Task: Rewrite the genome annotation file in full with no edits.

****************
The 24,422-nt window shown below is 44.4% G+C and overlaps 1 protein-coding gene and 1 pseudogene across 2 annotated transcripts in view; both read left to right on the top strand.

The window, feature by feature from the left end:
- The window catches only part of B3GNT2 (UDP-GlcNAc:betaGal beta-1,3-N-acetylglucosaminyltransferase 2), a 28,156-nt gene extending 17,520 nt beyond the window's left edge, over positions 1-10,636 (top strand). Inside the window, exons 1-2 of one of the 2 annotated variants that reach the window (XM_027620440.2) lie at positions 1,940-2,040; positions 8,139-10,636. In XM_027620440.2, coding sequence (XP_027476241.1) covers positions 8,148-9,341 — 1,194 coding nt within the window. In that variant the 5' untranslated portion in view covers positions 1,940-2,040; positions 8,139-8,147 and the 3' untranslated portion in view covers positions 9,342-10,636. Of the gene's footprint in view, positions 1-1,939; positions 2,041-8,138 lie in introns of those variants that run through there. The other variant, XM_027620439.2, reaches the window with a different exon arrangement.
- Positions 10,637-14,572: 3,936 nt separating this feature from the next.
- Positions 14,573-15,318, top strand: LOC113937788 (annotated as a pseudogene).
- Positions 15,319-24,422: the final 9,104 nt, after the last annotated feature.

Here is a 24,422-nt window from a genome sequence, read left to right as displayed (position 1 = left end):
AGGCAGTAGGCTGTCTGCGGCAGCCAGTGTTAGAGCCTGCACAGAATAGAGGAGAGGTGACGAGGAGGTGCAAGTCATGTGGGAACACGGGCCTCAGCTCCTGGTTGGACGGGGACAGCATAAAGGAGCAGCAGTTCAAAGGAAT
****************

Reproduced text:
The 24,422-nt window shown below is 44.4% G+C and overlaps 1 protein-coding gene and 1 pseudogene across 2 annotated transcripts in view; both read left to right on the top strand.

The window, feature by feature from the left end:
- The window catches only part of B3GNT2 (UDP-GlcNAc:betaGal beta-1,3-N-acetylglucosaminyltransferase 2), a 28,156-nt gene extending 17,520 nt beyond the window's left edge, over positions 1-10,636 (top strand). Inside the window, exons 1-2 of one of the 2 annotated variants that reach the window (XM_027620440.2) lie at positions 1,940-2,040; positions 8,139-10,636. In XM_027620440.2, coding sequence (XP_027476241.1) covers positions 8,148-9,341 — 1,194 coding nt within the window. In that variant the 5' untranslated portion in view covers positions 1,940-2,040; positions 8,139-8,147 and the 3' untranslated portion in view covers positions 9,342-10,636. Of the gene's footprint in view, positions 1-1,939; positions 2,041-8,138 lie in introns of those variants that run through there. The other variant, XM_027620439.2, reaches the window with a different exon arrangement.
- Positions 10,637-14,572: 3,936 nt separating this feature from the next.
- Positions 14,573-15,318, top strand: LOC113937788 (annotated as a pseudogene).
- Positions 15,319-24,422: the final 9,104 nt, after the last annotated feature.

Here is a 24,422-nt window from a genome sequence, read left to right as displayed (position 1 = left end):
AGGCAGTAGGCTGTCTGCGGCAGCCAGTGTTAGAGCCTGCACAGAATAGAGGAGAGGTGACGAGGAGGTGCAAGTCATGTGGGAACACGGGCCTCAGCTCCTGGTTGGACGGGGACAGCATAAAGGAGCAGCAGTTCAAAGGAAT